Pyramid Peak Map
Pyramid Peak Route Map. Notice both from the north and the south route has been noted on the map.

The route to the summit starts off from the Pacific Crest Trail which is very user friend and easy to head up. You will see an unmarked but well traveled trail that merge of to the north. If you are coming from the south this will be on the right hand side. From there take the steeper trail as it switchback up to the summit of Pyramid Peak. Trekking Poles are not required however I found them useful on this trail. You will know that you are getting close to the summit when excellent views of Mount Rainier start coming out on your left.

Spur Trail Sign to Pyramid Peak
Spur Trail Sign
BearQueen heading up the trail
BearQueen on the move!

There are other ways to go up. From Windy Pass you can either pick up the Pacific Crest which will go a mile and a half south and pick up the Pyramid Peak trail or you can attempt to bushwhack up some very steep terrain with a lot of debris on the ground. Taking the trail was a little annoying because you lose 200 feet of elevation before you then have to then re-climb the other 700 feet to the summit. On the other hand the short direct bushwhack scramble was a choir in that the terrain was steep and the maneuvering through the vegetation was very rough.  I personally would recommend the long way myself.

BearQueen resting on the summit area
BearQueen resting on the summit.
Tree about to fall on the trail
I wonder if that tree has fallen yet.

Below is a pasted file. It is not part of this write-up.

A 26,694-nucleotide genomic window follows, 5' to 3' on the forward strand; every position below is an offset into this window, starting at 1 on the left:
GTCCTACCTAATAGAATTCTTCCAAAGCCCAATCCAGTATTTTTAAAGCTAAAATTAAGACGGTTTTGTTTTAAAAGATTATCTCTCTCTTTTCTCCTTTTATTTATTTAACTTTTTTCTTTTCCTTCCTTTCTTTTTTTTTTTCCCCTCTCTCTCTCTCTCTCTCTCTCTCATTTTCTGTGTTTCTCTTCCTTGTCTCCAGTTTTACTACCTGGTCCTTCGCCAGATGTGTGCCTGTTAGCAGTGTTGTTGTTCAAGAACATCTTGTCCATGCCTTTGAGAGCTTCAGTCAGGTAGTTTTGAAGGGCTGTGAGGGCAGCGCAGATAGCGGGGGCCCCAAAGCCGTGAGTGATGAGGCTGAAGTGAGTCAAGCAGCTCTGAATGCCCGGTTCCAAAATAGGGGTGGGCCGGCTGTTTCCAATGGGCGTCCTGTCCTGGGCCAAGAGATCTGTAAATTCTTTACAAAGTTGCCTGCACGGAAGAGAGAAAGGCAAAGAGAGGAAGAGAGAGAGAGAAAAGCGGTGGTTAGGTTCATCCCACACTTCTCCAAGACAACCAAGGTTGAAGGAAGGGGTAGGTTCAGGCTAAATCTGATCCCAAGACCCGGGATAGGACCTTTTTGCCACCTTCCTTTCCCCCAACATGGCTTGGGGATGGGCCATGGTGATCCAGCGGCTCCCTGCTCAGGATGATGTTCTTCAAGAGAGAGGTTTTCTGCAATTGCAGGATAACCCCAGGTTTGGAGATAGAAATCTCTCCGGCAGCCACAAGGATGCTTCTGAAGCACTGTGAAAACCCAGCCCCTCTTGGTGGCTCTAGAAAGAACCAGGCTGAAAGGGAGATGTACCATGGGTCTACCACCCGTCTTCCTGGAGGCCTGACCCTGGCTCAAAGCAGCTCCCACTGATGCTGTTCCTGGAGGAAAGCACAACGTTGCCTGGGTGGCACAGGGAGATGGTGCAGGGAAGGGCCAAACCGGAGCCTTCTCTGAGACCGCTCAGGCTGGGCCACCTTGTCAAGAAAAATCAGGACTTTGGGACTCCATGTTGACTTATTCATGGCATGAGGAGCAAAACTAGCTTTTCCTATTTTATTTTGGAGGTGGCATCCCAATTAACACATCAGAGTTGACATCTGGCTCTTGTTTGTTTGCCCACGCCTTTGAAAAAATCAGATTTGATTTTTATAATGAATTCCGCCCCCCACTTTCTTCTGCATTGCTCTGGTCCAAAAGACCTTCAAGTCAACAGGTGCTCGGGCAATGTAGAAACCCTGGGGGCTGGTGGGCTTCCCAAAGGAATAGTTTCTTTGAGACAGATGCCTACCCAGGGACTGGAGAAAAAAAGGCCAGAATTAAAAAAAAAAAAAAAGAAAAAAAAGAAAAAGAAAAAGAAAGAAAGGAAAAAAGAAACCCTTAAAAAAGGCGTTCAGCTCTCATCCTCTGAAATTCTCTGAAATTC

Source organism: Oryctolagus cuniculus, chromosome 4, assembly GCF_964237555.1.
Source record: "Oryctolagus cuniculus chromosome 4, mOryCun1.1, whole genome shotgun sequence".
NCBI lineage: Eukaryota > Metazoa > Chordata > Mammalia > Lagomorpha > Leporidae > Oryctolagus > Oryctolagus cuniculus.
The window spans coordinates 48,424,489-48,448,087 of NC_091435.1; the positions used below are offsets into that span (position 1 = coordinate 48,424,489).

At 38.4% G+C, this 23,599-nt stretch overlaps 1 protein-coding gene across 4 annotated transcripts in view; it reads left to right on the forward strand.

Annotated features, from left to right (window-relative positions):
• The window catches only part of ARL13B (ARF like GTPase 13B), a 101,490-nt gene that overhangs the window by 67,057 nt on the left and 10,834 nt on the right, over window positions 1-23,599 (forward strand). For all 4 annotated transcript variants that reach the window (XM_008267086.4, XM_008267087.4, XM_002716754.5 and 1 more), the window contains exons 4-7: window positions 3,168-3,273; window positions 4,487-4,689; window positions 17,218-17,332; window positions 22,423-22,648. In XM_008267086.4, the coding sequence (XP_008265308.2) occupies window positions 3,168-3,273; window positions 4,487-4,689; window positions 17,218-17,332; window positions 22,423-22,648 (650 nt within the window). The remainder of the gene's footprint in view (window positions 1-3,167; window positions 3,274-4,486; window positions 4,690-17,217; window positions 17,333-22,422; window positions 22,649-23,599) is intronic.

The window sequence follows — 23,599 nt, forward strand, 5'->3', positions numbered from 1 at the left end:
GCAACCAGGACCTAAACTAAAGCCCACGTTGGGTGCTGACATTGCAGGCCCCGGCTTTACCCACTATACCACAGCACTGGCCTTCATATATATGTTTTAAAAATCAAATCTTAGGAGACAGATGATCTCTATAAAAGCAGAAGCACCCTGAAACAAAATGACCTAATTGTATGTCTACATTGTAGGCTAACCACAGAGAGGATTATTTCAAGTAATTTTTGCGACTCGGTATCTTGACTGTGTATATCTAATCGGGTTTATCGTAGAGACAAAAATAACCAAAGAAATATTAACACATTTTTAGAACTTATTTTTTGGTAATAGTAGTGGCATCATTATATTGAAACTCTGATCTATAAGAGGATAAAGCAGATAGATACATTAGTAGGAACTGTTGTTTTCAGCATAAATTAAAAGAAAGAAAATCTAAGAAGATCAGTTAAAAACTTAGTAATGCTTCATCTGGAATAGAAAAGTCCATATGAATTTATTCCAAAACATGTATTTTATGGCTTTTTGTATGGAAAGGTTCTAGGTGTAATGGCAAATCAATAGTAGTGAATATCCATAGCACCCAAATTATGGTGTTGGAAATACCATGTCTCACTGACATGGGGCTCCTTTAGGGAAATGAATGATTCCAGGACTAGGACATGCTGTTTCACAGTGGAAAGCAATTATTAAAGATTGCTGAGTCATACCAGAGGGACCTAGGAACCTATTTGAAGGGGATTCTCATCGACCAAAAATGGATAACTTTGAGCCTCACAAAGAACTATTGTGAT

Red Tape

There was no red tape signs located here in summer. However if you go in winter you will be using the Pyramid Creek Sno-Park pass (only sold at REI, and at ranger stations). That will run you $21 for the day or $43 for the year.

When to Climb

Colquhoun Peak from Pyramid Peak
Typical summer views from Pyramid Peak

This peak can be climbed at anytime. However take into account that the roads leading up to Pyramid Peak will be closed in winter making this a much longer and much tougher hike in the winter. Winter conditions make require some or all of the following: ice axe, snowshoes, microspikes, trekking poles, cold weather gear and if the road is closed for long distances a tent. For those wanting to do this peak in winter you will have to park at the Pyramid Creek Sno-Park and get a permit. If you have a snowmobile this will shorten the hiking time dramatically.

There may also be snow on this mountain as late as early July so please check road and trail conditions before you go on this hike.


Camping here does not require a permit. You can camp anywhere however there were no camping areas that I saw on the way to this summit. Even the summit area had no real good areas to camp though you could setup a simple bivy there.

External Links

Great Page by SP member Eric Willhite on Pyramid Peak

Pyramid Peak Peakbagger Page

Pyramid Creek Sno-Park Website



Children refers to the set of objects that logically fall under a given object. For example, the Aconcagua mountain page is a child of the 'Aconcagua Group' and the 'Seven Summits.' The Aconcagua mountain itself has many routes, photos, and trip reports as children.